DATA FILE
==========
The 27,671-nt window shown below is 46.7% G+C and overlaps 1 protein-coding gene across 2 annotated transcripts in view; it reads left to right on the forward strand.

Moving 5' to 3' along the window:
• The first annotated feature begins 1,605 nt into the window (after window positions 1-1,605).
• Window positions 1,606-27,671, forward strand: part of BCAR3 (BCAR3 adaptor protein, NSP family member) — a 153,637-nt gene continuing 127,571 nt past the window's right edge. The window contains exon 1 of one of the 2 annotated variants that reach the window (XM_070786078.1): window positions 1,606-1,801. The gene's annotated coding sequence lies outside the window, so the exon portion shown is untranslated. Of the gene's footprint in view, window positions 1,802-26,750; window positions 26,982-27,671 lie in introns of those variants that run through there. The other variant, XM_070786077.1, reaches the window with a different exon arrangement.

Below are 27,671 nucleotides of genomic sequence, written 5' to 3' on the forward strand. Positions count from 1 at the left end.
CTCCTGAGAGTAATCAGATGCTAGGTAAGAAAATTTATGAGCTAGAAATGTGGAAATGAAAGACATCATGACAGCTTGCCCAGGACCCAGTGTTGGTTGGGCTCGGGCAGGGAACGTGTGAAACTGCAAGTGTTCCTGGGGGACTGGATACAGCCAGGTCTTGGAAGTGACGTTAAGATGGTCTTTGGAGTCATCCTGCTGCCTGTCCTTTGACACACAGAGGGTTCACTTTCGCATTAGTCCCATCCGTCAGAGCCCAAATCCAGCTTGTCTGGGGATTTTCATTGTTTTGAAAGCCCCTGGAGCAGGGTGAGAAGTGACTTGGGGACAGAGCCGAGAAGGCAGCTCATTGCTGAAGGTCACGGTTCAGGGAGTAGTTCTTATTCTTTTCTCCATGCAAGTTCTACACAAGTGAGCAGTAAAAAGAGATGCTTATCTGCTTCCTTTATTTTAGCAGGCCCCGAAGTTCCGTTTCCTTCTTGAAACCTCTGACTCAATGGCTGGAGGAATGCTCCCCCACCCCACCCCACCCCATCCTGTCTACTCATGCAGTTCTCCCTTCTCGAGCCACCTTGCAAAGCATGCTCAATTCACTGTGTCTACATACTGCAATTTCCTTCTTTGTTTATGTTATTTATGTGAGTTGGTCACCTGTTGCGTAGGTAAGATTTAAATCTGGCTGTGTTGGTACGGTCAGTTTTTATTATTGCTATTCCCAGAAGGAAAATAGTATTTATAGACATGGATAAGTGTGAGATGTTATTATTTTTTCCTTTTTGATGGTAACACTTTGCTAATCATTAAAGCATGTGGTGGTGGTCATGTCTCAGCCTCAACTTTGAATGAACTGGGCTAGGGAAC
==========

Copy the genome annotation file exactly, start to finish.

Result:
The 27,671-nt window shown below is 46.7% G+C and overlaps 1 protein-coding gene across 2 annotated transcripts in view; it reads left to right on the forward strand.

Moving 5' to 3' along the window:
• The first annotated feature begins 1,605 nt into the window (after window positions 1-1,605).
• Window positions 1,606-27,671, forward strand: part of BCAR3 (BCAR3 adaptor protein, NSP family member) — a 153,637-nt gene continuing 127,571 nt past the window's right edge. The window contains exon 1 of one of the 2 annotated variants that reach the window (XM_070786078.1): window positions 1,606-1,801. The gene's annotated coding sequence lies outside the window, so the exon portion shown is untranslated. Of the gene's footprint in view, window positions 1,802-26,750; window positions 26,982-27,671 lie in introns of those variants that run through there. The other variant, XM_070786077.1, reaches the window with a different exon arrangement.

Below are 27,671 nucleotides of genomic sequence, written 5' to 3' on the forward strand. Positions count from 1 at the left end.
CTCCTGAGAGTAATCAGATGCTAGGTAAGAAAATTTATGAGCTAGAAATGTGGAAATGAAAGACATCATGACAGCTTGCCCAGGACCCAGTGTTGGTTGGGCTCGGGCAGGGAACGTGTGAAACTGCAAGTGTTCCTGGGGGACTGGATACAGCCAGGTCTTGGAAGTGACGTTAAGATGGTCTTTGGAGTCATCCTGCTGCCTGTCCTTTGACACACAGAGGGTTCACTTTCGCATTAGTCCCATCCGTCAGAGCCCAAATCCAGCTTGTCTGGGGATTTTCATTGTTTTGAAAGCCCCTGGAGCAGGGTGAGAAGTGACTTGGGGACAGAGCCGAGAAGGCAGCTCATTGCTGAAGGTCACGGTTCAGGGAGTAGTTCTTATTCTTTTCTCCATGCAAGTTCTACACAAGTGAGCAGTAAAAAGAGATGCTTATCTGCTTCCTTTATTTTAGCAGGCCCCGAAGTTCCGTTTCCTTCTTGAAACCTCTGACTCAATGGCTGGAGGAATGCTCCCCCACCCCACCCCACCCCATCCTGTCTACTCATGCAGTTCTCCCTTCTCGAGCCACCTTGCAAAGCATGCTCAATTCACTGTGTCTACATACTGCAATTTCCTTCTTTGTTTATGTTATTTATGTGAGTTGGTCACCTGTTGCGTAGGTAAGATTTAAATCTGGCTGTGTTGGTACGGTCAGTTTTTATTATTGCTATTCCCAGAAGGAAAATAGTATTTATAGACATGGATAAGTGTGAGATGTTATTATTTTTTCCTTTTTGATGGTAACACTTTGCTAATCATTAAAGCATGTGGTGGTGGTCATGTCTCAGCCTCAACTTTGAATGAACTGGGCTAGGGAAC